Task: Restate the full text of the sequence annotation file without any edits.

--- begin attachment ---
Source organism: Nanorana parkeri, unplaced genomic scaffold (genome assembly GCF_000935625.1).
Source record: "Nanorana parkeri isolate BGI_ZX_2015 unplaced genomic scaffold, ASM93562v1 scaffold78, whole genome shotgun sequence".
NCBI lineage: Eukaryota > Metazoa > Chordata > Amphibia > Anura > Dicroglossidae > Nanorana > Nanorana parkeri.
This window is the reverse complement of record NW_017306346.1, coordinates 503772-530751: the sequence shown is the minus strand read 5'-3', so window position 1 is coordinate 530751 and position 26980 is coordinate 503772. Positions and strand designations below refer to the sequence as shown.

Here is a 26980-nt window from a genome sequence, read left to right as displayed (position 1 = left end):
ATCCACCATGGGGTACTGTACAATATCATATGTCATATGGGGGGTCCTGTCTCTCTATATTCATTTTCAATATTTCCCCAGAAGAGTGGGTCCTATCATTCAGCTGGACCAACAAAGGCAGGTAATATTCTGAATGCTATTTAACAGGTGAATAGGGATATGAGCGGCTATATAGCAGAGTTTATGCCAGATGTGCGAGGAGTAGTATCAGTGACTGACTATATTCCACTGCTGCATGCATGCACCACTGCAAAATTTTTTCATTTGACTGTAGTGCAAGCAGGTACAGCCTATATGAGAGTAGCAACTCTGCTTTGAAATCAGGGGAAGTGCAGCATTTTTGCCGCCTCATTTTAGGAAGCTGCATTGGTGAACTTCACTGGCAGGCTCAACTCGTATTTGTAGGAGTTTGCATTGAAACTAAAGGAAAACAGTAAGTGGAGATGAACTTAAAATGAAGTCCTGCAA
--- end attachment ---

Source organism: Nanorana parkeri, unplaced genomic scaffold (genome assembly GCF_000935625.1).
Source record: "Nanorana parkeri isolate BGI_ZX_2015 unplaced genomic scaffold, ASM93562v1 scaffold78, whole genome shotgun sequence".
NCBI lineage: Eukaryota > Metazoa > Chordata > Amphibia > Anura > Dicroglossidae > Nanorana > Nanorana parkeri.
This window is the reverse complement of record NW_017306346.1, coordinates 503772-530751: the sequence shown is the minus strand read 5'-3', so window position 1 is coordinate 530751 and position 26980 is coordinate 503772. Positions and strand designations below refer to the sequence as shown.

Here is a 26980-nt window from a genome sequence, read left to right as displayed (position 1 = left end):
ATCCACCATGGGGTACTGTACAATATCATATGTCATATGGGGGGTCCTGTCTCTCTATATTCATTTTCAATATTTCCCCAGAAGAGTGGGTCCTATCATTCAGCTGGACCAACAAAGGCAGGTAATATTCTGAATGCTATTTAACAGGTGAATAGGGATATGAGCGGCTATATAGCAGAGTTTATGCCAGATGTGCGAGGAGTAGTATCAGTGACTGACTATATTCCACTGCTGCATGCATGCACCACTGCAAAATTTTTTCATTTGACTGTAGTGCAAGCAGGTACAGCCTATATGAGAGTAGCAACTCTGCTTTGAAATCAGGGGAAGTGCAGCATTTTTGCCGCCTCATTTTAGGAAGCTGCATTGGTGAACTTCACTGGCAGGCTCAACTCGTATTTGTAGGAGTTTGCATTGAAACTAAAGGAAAACAGTAAGTGGAGATGAACTTAAAATGAAGTCCTGCAA